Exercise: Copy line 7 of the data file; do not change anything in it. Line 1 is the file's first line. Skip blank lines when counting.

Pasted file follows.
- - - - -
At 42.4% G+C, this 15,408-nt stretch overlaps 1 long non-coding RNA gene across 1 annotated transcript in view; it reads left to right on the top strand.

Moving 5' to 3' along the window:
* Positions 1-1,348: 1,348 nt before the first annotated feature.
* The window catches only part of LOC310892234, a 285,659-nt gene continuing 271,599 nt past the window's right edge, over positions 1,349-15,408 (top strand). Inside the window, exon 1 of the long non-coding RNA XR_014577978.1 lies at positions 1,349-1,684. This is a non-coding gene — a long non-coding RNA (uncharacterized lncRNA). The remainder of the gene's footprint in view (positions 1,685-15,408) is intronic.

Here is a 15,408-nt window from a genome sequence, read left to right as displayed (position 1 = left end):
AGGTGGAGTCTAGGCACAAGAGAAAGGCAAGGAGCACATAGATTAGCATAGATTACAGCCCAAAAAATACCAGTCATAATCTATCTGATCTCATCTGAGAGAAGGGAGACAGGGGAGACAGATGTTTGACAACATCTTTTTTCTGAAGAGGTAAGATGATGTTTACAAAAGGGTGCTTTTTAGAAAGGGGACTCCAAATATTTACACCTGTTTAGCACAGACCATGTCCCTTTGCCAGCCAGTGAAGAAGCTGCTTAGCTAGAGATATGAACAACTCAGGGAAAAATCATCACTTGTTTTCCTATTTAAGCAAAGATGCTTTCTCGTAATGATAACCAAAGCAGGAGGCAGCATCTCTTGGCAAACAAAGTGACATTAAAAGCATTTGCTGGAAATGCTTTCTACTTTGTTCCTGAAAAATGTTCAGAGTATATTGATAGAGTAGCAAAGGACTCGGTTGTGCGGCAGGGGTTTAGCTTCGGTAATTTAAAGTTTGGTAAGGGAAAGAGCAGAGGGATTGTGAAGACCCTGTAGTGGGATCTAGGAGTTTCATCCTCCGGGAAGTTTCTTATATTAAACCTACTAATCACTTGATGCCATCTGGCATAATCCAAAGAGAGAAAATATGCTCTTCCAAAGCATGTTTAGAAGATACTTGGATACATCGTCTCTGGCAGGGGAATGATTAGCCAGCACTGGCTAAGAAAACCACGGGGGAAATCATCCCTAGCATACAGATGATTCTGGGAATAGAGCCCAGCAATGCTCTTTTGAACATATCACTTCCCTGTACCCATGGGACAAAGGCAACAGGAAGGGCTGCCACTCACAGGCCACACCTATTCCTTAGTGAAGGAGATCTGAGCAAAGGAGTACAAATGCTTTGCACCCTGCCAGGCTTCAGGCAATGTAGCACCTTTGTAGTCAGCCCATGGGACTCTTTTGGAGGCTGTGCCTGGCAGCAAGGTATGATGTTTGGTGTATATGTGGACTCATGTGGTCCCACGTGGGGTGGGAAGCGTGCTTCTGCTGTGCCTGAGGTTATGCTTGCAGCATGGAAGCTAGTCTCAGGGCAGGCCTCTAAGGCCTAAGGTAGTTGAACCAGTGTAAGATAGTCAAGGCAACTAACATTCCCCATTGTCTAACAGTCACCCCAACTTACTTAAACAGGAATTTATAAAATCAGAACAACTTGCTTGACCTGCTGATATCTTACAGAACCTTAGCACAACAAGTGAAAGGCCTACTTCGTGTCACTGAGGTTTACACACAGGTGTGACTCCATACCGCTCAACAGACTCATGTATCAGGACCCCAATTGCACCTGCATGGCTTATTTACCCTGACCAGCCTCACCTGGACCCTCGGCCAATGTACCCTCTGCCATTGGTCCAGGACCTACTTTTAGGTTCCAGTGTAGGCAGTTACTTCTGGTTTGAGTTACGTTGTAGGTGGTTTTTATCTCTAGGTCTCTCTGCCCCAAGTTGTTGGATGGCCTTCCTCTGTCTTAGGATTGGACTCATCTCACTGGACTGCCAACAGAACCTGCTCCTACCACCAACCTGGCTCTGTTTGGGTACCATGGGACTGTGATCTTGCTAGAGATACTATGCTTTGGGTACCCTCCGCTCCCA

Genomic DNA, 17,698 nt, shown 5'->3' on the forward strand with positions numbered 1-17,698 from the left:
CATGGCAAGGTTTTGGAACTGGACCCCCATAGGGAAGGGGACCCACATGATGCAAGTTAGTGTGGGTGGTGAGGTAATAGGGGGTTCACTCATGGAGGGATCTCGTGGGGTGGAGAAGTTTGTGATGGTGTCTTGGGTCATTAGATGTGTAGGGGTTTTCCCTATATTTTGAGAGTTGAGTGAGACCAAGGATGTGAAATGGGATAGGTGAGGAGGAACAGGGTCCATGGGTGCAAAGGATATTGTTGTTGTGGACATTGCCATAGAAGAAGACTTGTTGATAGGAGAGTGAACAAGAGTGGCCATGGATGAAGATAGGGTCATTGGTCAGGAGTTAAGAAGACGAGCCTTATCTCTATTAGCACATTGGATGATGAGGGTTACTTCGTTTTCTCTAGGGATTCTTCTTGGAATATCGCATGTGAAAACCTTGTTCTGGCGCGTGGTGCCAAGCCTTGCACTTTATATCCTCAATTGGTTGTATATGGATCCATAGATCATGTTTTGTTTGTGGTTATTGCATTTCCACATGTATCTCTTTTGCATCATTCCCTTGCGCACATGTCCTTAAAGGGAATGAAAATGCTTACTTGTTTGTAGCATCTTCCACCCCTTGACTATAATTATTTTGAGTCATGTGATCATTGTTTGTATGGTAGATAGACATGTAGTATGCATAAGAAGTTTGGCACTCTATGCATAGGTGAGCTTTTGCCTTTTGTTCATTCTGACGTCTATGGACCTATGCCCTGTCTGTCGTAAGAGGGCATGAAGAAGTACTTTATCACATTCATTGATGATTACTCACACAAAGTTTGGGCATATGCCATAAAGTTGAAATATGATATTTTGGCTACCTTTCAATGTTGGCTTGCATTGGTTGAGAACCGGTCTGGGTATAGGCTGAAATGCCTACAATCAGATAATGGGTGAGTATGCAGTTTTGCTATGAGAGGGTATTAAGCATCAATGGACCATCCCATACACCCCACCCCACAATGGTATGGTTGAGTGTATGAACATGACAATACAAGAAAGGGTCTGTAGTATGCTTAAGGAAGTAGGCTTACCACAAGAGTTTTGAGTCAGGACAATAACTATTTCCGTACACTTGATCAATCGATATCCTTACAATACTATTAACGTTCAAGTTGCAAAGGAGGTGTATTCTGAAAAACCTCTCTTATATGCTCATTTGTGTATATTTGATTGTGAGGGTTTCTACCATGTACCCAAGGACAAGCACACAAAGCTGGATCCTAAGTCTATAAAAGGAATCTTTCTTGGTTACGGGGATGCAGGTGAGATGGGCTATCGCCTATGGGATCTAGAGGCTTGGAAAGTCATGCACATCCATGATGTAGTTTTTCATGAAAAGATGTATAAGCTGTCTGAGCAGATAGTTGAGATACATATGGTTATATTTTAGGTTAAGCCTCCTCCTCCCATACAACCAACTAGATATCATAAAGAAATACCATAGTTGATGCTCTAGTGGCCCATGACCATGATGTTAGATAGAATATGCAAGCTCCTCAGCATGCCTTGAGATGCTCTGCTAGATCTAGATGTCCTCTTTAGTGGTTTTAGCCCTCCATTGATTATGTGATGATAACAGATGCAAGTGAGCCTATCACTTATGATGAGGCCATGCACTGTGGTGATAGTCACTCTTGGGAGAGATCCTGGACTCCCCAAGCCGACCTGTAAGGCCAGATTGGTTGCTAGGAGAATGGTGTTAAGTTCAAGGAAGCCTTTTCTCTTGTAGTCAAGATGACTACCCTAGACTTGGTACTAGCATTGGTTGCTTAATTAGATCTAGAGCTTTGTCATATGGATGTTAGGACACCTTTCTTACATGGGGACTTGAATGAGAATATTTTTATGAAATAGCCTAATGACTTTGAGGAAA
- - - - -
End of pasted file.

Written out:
Genomic DNA, 17,698 nt, shown 5'->3' on the forward strand with positions numbered 1-17,698 from the left: